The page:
Finally, trust isn’t just earned through speaking. Be succinct in your written communication to your mentee (you can always go into greater detail during a follow-up call) and structure your thoughts in a way that’s clear and easily digestible (bullet points and line breaks work well). Quadruple check your writing; sloppily-written sentences and typos are easy ways to lose trust!
Does your mentee want to improve their technical Anaplan skills? Earn a promotion within a year? Land their dream job? Before you start spewing advice left and right, work with your mentee to develop SMART goals (specific, measurable, achievable, relevant, time-based). This will make it easier for you and your mentee to develop a plan of attack to achieve them.
After chatting about Courtney’s career aspirations, we focused our efforts around her overarching goal of landing an entry-level job as an Anaplan Model Builder by the end of the year. Working backward from this SMART goal, we decided that we would work to improve her resume and prepare her to kill it in the job interview game.
Make Action Items Clear
To keep things moving along, never end a meeting with your mentee without the next steps clearly defined. The last thing you want is to lose touch because either mentor or mentee didn’t realize that the ball was in their court. Also, include a timeline for each action item so that if one person lags, the other is clear on when to follow up.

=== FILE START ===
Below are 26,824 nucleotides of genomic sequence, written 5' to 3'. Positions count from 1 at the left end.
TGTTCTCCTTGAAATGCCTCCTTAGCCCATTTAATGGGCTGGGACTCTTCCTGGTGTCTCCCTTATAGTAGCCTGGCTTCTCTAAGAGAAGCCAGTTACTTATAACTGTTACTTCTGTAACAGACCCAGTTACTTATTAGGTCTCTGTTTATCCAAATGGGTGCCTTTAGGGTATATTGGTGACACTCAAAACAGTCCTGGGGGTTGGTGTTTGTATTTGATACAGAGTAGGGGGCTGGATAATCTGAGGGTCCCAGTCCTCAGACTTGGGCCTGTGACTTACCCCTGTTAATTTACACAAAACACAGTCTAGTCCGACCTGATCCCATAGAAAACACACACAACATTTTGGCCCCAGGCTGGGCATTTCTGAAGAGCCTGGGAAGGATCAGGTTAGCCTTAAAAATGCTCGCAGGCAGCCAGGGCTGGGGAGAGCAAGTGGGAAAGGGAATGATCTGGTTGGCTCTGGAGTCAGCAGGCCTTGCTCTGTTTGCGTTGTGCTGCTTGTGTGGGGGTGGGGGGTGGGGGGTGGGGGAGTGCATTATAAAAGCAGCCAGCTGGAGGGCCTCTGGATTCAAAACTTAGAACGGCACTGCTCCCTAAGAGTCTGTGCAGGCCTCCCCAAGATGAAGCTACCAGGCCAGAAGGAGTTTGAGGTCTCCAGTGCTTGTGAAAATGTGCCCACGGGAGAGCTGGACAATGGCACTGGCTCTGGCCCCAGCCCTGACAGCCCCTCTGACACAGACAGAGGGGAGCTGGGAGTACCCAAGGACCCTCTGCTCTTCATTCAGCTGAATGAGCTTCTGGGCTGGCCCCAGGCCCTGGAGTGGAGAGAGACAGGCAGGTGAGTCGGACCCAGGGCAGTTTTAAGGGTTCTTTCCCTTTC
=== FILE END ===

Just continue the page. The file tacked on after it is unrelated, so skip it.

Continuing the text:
At the end of our first call, Courtney and I agreed that she would send me her resume, which I would review and send back with feedback the following week. We would then schedule our next call to tie up any loose ends on the resume topic, then dive deep into job interview preparation.
The “Why” is Just as Important as the “What”
Your mentee will be that much more invested in your advice if they understand the rationale behind it. Thoughtfully and thoroughly explaining the “why” behind your advice may even inspire your mentee to think of ideas that you didn’t even think of. At the very least, the “why” will help your mentee break down challenges and leverage your suggestions to overcome them.
With each piece of job interview advice that I offered Courtney, I made sure to rationalize my suggestions from the perspective of the interviewer. This helped Courtney not only showcase her skills and experience but also practice putting herself in the interviewer’s shoes to formulate effective responses.
Keep It Real
Share your wisdom and successes with your mentee, but don’t forget to share your shortcomings and mistakes as well! No one is perfect, and your mentee can benefit from your lessons learned, as well as from hearing about your own journey of self-improvement. Also, the more honest you are with your mentee, the more likely they are to reciprocate and share their own struggles and weaknesses.